"Though the earth. . . be common to all men, yet every man has a property in his own person: this no body has any right to but himself. The labour of his body, and the work of his hands, we may say, are properly his. Whatsoever then he removes out of the state that nature hath provided, and left it in, he hath mixed his labour with, and joined to it something that is his own, and thereby makes it his property. It being by him removed from the common state nature hath placed it in, it hath by this labour something annexed to it, that excludes the common right of other men."

What Locke was saying is that a person has a right to own those things that they create with their effort, and the unowned natural resources around us belong to those who take them out of a state of nature and turn them into something productive. As philosopher Ayn Rand demonstrated, this right to property is essential for human beings to be able to use their minds and live fully:

 

"Man has to work and produce in order to support his life. He has to support his life by his own effort and by the guidance of his own mind. If he cannot dispose of the product of his effort, he cannot dispose of his effort; if he cannot dispose of his effort, he cannot dispose of his life. Without property rights, no other rights can be practiced."

Elon Musk and others striving to make Mars and other celestial worlds habitable for humans will be unable to accomplish so if they are not allowed to utilize and profit from the resources they provide. Once they've brought us to these planets and started working on them, the governments they left behind on Earth would be violating their rights to the products of their labor and discouraging others from following in their footsteps. While acknowledging their property rights may encourage them, it would also encourage them to make these sites more profitable.

It was thought that we will be on Mars by the 1980s after the 1969-1972 Moon landings. Their lack of economic motive and dependence on political whims have misled them for the last fifty years, and they've been thoroughly defeated as a result. We can now travel there in a fraction of the time thanks to the efforts of commercial businesses. To thank the inventors by taking their hard work would be a moral disgrace.

Although this theory may be applied to Mars, it does not entail that the whole planet belongs to everybody who sets foot on it. To use parts of Ayn Rand's views, some have suggested that the first human to reach Mars has transformed it from a "essentially worthless ball of rock into something of real value" by making it accessible from Earth. Two problems are found in this argument. To begin with, even if someone falls on the rock ball, it remains a rock ball. He doesn't have a property interest in it until someone "hath combined his labor with" it and generated value. Not only has the developer of this travel device opened Mars, but much of the Solar System as well.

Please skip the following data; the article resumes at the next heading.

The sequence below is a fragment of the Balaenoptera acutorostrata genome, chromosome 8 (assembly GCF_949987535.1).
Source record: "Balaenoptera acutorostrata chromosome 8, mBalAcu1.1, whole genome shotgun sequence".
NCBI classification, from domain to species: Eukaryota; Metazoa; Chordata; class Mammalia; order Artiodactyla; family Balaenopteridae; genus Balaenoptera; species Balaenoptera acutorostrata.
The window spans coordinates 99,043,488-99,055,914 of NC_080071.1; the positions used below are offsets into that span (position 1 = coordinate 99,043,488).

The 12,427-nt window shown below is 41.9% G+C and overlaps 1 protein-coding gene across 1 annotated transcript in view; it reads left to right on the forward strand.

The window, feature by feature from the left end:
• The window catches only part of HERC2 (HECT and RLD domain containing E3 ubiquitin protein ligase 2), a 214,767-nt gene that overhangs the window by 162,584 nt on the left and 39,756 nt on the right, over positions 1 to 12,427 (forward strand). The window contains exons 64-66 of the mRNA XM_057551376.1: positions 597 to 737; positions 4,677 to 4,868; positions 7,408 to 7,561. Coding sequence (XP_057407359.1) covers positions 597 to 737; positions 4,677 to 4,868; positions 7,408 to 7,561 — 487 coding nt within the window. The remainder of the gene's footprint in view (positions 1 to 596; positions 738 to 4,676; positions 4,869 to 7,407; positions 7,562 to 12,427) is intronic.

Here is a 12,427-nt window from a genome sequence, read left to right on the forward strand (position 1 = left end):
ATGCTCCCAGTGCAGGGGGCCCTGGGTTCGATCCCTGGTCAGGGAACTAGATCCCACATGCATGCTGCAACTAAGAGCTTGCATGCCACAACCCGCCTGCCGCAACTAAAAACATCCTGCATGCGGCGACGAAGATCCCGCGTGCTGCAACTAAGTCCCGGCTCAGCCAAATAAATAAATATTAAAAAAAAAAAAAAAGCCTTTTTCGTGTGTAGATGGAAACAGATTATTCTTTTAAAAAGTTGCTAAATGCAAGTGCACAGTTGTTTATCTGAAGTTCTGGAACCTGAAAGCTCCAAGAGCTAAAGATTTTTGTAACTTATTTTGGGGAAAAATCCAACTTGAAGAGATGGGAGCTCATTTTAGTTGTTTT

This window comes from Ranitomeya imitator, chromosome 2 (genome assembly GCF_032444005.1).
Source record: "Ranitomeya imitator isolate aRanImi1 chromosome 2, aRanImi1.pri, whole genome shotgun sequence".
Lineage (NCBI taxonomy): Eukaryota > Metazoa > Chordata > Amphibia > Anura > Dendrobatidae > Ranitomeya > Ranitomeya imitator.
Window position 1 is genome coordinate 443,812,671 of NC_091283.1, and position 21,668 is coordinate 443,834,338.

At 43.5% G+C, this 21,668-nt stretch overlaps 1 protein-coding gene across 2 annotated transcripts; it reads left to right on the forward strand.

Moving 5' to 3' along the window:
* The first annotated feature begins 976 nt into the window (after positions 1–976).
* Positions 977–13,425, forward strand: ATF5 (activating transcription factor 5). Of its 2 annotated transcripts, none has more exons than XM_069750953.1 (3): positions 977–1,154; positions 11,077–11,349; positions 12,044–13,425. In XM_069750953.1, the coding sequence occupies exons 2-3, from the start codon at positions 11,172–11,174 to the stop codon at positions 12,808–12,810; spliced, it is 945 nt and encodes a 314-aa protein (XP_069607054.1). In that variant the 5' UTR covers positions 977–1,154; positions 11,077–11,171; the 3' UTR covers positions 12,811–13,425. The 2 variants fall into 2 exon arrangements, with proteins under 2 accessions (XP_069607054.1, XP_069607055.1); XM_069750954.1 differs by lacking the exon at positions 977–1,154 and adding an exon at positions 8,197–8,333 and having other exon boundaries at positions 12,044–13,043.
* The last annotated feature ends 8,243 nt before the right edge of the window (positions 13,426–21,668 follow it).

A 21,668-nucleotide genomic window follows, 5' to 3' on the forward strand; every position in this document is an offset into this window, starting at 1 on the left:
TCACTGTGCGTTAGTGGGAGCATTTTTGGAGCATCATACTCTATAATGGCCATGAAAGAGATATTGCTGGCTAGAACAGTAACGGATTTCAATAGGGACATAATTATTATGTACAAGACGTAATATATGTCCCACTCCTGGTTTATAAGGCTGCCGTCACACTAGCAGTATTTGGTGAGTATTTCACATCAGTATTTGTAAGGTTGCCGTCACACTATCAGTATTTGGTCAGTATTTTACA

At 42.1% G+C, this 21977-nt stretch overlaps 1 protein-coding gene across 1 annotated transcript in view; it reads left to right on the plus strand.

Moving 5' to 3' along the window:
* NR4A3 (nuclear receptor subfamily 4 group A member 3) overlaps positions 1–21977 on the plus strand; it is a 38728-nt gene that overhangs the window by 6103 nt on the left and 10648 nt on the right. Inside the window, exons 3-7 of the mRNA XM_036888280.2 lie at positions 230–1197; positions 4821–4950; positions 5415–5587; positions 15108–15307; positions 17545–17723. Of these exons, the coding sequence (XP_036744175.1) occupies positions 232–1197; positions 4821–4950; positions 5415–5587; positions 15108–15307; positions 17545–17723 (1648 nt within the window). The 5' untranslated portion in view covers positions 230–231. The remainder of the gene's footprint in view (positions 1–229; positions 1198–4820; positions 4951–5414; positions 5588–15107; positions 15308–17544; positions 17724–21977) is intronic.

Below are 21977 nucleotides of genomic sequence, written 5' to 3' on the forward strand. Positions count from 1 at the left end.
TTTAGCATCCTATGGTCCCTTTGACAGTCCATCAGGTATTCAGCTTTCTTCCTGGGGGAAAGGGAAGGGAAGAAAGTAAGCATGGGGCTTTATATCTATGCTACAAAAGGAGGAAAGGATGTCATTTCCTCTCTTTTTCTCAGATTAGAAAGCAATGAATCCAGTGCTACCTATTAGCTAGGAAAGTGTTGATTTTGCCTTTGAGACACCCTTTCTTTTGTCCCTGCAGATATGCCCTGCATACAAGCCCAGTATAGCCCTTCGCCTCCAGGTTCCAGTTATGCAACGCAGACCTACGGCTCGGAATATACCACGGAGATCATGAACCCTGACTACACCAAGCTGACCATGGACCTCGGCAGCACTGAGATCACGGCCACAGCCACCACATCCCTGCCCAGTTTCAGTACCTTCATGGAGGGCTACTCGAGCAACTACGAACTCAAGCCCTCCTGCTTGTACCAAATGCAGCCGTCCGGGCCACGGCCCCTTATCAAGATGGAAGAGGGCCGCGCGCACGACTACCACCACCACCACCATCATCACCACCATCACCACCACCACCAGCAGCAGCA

Isn't this reasoning like arguing that the first explorer to arrive in America was entitled to claim the whole continent? (setting aside the question of whether or not Native Americans owned land). To possess property on Mars, asteroids, or other deserted areas belongs to those who utilize their innovations to create something valuable, not the inventors and builders of spaceships (like the inventors and builders of sailing ships). If the first person to come owned the whole planet, no one else would be allowed to utilize any other portion of it without the permission of that initial guest. They'd miss out on the opportunity for innovation in this pristine environment, and most of the planet's full potential would remain untapped, as it is now. A transportation system's designers establish the possibility for a location to be beneficial, but it is someone else who really does so.

It's easy to see how this may have a huge impact. For example, a new civilisation may spring out on Mars, asteroids, or the Jovian moons or Saturn's moons, among many other places in our solar system. A new civilization may grow up and revolutionize human existence in the same manner that the United States has done on Earth if private property and restrictive governments were removed from the equation.

Any government's authority to regulate private persons beyond Earth is unjustifiable. If governments continue to do this, human civilisation will be held back to the point where it can no longer advance. In the event that a Martian civilisation does come under the control of Earth-based governments, we may learn from the history of the United States and prepare for a battle of independence. The Expanse and Babylon 5 are two sci-fi series that portray brutal rebellions by Martian settlers in the future. So let's hope for the best and let the colonists on other planets go their own way from the get-go instead.